Michayla Brilz, 27, hanged herself with a telephone cord while incarcerated at the Missoula County Detention Center last year. On May 9, attorneys representing her family asked a judge to compel the county to release information to help them determine if jailers were negligent in her death.
"We have collected information over the last six months or so that leads us to believe that there may be a strong basis for a lawsuit," says the family's attorney, Milt Datsopoulos.
Prior to Brilz's April 26, 2011 death, she was treated for bipolar disorder, court documents say. She also had a criminal history. In 2010, Brilz pleaded guilty of obstructing a police officer and resisting arrest. She was on misdemeanor probation for driving under the influence when, in the spring of 2011, prosecutors charged her with criminal distribution of dangerous drugs for allegedly paying a babysitter with prescription medication.
Brilz was taken into custody at the end of April 2011 for violating the terms of her release. According to a coroner's inquest conducted after Brilz's death, she was intoxicated that night; her blood alcohol level was 0.20, two-and-a-half times the legal driving limit. A detention center staffer testified that Brilz seemed relaxed before she was placed in Holding Cell C. She talked about her two young children. She said nothing of suicide.
Roughly 40 minutes after Brilz was placed in the holding cell, a detention center staffer found her unresponsive and with a phone cord wrapped around her neck.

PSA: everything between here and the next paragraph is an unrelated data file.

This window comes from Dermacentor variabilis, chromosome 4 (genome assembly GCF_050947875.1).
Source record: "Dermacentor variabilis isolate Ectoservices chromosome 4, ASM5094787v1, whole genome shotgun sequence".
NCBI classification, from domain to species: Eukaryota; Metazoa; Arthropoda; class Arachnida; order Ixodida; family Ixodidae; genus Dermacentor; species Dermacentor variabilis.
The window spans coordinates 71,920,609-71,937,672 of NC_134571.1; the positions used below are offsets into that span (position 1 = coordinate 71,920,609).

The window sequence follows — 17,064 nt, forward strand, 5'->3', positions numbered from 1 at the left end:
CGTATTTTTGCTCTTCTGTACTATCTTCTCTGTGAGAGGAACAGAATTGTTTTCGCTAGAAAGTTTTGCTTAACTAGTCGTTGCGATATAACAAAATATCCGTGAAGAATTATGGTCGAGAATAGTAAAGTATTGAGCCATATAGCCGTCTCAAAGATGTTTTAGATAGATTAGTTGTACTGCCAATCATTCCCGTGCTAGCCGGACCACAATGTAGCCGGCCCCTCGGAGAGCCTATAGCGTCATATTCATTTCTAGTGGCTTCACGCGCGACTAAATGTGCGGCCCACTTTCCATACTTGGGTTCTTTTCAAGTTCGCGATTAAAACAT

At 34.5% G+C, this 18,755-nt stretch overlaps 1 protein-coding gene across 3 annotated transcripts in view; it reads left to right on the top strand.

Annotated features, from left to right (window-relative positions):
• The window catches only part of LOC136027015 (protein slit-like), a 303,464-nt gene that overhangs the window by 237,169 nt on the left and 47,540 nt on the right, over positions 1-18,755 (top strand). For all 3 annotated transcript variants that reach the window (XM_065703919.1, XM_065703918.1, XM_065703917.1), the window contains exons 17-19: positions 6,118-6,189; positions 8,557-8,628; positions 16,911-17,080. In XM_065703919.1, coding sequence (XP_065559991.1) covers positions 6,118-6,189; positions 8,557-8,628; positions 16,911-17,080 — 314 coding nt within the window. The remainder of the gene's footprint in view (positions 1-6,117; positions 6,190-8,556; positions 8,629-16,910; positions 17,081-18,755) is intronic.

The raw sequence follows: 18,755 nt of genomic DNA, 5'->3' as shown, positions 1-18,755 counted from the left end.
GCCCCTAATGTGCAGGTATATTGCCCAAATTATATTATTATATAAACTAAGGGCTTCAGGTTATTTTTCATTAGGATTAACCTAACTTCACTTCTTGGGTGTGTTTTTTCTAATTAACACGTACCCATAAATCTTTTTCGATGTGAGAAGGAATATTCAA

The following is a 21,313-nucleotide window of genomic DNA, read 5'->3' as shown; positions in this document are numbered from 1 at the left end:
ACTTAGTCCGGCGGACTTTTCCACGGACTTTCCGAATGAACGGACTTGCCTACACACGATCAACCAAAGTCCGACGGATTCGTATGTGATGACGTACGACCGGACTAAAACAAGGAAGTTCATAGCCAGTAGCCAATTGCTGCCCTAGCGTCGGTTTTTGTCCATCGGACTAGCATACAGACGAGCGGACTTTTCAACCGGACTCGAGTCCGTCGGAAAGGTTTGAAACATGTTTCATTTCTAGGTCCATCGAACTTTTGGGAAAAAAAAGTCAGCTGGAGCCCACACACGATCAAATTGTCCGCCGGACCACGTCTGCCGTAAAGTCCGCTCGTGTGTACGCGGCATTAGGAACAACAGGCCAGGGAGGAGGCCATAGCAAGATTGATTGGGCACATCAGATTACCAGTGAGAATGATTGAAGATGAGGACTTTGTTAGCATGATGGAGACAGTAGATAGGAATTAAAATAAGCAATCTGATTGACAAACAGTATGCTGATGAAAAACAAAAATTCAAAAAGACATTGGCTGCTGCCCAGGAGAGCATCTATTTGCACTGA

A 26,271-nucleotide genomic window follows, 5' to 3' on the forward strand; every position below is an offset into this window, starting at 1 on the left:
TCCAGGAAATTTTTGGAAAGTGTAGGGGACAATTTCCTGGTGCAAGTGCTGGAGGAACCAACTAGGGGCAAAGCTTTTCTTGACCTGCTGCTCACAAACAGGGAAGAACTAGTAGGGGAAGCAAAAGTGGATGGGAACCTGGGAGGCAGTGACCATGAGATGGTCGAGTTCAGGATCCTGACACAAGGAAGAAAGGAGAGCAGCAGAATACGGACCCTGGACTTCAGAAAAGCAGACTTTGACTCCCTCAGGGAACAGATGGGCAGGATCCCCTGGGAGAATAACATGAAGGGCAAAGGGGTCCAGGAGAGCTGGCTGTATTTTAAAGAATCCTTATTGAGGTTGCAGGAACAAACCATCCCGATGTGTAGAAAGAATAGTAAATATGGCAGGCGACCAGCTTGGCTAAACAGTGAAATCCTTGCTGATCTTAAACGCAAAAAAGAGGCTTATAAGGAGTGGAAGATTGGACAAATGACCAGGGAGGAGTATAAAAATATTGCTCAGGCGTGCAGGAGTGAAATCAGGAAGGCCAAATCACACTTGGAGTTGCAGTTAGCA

Last July, the six-member jury that convened for the coroner's inquest unanimously found the county innocent of criminal negligence. Datsopoulos, however, points out that there's a significantly lower threshold of proof required to show civil negligence. He wonders, in light of Brilz's history of mental illness, why guards didn't keep a closer eye on her. "It's not clear why somebody wasn't watching her," he says.
Missoula County Sheriff Carl Ibsen oversees the detention facility. He wouldn't comment on the specifics of the Brilz case, but he says the detention facility has taken steady strides to protect safety since he took over as sherif in 2010. "We constantly have been and continue to look for modifications, improvements, to all aspects to the detention facility, safety-wise."